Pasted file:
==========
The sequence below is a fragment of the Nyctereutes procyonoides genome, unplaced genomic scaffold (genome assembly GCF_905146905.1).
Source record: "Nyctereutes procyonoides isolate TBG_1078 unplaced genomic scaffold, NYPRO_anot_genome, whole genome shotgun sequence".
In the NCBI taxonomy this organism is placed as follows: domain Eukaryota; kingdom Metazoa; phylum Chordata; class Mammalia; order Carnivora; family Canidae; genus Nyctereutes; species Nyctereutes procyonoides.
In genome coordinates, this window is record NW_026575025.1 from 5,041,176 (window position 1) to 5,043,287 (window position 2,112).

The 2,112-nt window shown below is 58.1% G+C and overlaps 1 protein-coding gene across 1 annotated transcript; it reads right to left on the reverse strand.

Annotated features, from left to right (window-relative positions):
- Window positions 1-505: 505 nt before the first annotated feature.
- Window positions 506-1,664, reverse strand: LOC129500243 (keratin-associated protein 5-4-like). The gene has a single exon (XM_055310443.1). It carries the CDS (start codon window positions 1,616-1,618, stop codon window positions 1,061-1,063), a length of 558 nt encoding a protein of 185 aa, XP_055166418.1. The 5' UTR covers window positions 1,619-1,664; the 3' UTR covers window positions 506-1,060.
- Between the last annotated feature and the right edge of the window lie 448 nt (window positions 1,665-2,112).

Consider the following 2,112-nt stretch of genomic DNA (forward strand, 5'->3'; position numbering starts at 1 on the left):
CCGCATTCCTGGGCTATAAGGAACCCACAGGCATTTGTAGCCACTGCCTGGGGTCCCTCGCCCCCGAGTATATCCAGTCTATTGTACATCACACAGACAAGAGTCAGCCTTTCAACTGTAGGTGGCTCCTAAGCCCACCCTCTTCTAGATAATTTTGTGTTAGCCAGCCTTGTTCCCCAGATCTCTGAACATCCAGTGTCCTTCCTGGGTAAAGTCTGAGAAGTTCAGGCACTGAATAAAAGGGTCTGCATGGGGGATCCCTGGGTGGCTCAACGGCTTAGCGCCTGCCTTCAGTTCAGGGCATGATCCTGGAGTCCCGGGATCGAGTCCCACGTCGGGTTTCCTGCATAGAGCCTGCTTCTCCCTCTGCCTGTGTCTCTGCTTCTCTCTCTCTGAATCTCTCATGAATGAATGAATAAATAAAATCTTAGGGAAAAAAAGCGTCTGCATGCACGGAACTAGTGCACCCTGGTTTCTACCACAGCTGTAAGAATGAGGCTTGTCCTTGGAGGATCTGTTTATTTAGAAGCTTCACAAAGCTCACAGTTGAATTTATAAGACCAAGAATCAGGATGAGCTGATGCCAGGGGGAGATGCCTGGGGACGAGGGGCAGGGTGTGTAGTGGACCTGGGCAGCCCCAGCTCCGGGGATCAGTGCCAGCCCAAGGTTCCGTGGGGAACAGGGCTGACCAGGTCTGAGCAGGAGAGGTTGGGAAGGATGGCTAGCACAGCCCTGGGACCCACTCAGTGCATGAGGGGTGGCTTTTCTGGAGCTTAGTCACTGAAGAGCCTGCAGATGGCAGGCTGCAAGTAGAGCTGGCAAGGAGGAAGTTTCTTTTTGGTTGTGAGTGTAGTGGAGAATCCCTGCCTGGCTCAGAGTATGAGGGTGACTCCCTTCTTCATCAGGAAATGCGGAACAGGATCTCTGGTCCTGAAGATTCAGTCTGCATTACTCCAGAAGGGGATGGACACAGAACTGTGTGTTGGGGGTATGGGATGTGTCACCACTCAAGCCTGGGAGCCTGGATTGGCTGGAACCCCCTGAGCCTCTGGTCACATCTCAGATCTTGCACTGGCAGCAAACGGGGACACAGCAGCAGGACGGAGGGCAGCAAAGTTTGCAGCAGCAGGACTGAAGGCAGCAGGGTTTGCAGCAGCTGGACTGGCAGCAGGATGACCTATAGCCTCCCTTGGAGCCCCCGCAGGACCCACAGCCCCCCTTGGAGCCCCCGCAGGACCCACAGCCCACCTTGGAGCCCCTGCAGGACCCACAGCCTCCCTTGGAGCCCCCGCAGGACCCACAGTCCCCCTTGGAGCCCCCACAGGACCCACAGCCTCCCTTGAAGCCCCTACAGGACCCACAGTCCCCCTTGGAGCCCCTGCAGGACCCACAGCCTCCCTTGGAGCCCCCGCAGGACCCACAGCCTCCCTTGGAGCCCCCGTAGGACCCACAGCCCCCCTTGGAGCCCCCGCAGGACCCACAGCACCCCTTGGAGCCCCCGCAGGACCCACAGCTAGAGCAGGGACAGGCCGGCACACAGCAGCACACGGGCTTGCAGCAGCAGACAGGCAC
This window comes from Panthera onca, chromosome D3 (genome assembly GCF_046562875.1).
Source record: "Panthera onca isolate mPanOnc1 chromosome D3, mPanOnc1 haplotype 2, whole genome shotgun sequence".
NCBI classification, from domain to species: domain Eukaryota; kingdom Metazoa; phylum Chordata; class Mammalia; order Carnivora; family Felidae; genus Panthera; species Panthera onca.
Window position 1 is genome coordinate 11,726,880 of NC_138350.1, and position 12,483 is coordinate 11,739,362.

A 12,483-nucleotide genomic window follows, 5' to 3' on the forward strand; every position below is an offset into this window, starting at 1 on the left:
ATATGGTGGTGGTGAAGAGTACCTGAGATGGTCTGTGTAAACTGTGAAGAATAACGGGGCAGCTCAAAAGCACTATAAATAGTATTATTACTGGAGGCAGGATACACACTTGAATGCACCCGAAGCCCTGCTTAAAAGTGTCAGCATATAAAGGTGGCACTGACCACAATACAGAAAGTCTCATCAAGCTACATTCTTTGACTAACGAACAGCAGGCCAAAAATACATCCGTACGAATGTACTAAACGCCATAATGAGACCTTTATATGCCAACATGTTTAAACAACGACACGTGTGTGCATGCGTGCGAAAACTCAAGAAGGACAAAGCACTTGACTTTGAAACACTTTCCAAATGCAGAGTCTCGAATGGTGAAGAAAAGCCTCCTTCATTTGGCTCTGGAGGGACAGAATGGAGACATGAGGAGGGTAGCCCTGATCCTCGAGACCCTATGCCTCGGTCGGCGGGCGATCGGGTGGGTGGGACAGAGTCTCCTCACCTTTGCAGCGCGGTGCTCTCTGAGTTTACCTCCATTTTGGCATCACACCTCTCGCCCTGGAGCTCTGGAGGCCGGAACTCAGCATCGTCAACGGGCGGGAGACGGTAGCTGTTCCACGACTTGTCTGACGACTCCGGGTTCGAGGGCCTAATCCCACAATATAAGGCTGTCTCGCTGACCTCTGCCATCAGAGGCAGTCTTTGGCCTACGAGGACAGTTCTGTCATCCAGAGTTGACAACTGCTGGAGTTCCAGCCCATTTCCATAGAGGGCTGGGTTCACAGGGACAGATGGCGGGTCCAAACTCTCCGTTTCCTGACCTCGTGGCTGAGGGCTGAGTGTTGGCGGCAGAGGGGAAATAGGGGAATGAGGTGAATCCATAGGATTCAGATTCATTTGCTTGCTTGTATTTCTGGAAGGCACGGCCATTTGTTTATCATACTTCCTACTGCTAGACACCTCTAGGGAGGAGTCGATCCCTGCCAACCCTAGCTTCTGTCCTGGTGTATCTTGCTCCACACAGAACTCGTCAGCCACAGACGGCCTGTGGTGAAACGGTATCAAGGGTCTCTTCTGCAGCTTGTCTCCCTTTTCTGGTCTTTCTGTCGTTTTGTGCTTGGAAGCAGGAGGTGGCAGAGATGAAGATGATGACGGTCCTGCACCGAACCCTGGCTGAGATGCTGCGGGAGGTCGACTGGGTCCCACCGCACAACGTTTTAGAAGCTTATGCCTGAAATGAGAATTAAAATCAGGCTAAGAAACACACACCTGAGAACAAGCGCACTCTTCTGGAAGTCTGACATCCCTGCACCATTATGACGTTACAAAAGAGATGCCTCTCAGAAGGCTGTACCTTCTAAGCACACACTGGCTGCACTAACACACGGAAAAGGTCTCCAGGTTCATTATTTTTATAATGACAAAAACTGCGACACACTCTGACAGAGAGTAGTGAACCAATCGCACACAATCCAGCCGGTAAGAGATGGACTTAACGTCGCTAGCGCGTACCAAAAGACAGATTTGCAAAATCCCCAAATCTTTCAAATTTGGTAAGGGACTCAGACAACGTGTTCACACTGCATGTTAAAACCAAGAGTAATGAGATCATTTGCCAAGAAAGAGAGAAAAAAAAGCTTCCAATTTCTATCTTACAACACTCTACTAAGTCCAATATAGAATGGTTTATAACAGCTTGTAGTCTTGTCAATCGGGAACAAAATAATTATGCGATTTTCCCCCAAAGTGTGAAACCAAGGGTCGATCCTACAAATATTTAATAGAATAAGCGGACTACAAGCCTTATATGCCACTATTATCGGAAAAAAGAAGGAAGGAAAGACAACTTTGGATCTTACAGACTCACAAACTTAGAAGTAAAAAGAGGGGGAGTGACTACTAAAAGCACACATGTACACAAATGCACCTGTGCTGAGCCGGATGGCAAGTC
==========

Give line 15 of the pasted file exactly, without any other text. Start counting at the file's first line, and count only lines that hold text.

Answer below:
Window position 1 is genome coordinate 11,726,880 of NC_138350.1, and position 12,483 is coordinate 11,739,362.